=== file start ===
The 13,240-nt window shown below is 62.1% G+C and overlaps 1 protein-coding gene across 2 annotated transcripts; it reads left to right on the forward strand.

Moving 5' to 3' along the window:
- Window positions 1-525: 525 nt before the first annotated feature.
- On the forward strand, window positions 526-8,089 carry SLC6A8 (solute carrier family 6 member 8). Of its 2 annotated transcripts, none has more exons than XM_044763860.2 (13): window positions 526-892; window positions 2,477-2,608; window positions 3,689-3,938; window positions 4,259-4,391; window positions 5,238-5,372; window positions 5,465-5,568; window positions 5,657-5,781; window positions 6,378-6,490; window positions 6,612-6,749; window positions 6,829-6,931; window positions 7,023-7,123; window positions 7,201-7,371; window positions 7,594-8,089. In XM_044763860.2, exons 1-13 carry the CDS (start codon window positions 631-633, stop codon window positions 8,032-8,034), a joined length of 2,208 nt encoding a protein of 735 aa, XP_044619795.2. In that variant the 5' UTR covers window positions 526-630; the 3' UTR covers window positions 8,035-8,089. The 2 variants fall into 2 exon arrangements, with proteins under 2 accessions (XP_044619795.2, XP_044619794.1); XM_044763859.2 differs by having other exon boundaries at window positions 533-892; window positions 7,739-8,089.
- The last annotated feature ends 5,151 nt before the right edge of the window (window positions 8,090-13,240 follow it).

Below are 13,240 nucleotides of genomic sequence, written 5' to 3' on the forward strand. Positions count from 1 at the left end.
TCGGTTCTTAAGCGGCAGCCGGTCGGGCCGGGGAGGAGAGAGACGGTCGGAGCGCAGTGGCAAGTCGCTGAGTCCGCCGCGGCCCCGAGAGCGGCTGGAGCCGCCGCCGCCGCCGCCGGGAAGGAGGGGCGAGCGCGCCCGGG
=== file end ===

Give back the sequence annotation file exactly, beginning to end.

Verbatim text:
The 13,240-nt window shown below is 62.1% G+C and overlaps 1 protein-coding gene across 2 annotated transcripts; it reads left to right on the forward strand.

Moving 5' to 3' along the window:
- Window positions 1-525: 525 nt before the first annotated feature.
- On the forward strand, window positions 526-8,089 carry SLC6A8 (solute carrier family 6 member 8). Of its 2 annotated transcripts, none has more exons than XM_044763860.2 (13): window positions 526-892; window positions 2,477-2,608; window positions 3,689-3,938; window positions 4,259-4,391; window positions 5,238-5,372; window positions 5,465-5,568; window positions 5,657-5,781; window positions 6,378-6,490; window positions 6,612-6,749; window positions 6,829-6,931; window positions 7,023-7,123; window positions 7,201-7,371; window positions 7,594-8,089. In XM_044763860.2, exons 1-13 carry the CDS (start codon window positions 631-633, stop codon window positions 8,032-8,034), a joined length of 2,208 nt encoding a protein of 735 aa, XP_044619795.2. In that variant the 5' UTR covers window positions 526-630; the 3' UTR covers window positions 8,035-8,089. The 2 variants fall into 2 exon arrangements, with proteins under 2 accessions (XP_044619795.2, XP_044619794.1); XM_044763859.2 differs by having other exon boundaries at window positions 533-892; window positions 7,739-8,089.
- The last annotated feature ends 5,151 nt before the right edge of the window (window positions 8,090-13,240 follow it).

Below are 13,240 nucleotides of genomic sequence, written 5' to 3' on the forward strand. Positions count from 1 at the left end.
TCGGTTCTTAAGCGGCAGCCGGTCGGGCCGGGGAGGAGAGAGACGGTCGGAGCGCAGTGGCAAGTCGCTGAGTCCGCCGCGGCCCCGAGAGCGGCTGGAGCCGCCGCCGCCGCCGCCGGGAAGGAGGGGCGAGCGCGCCCGGG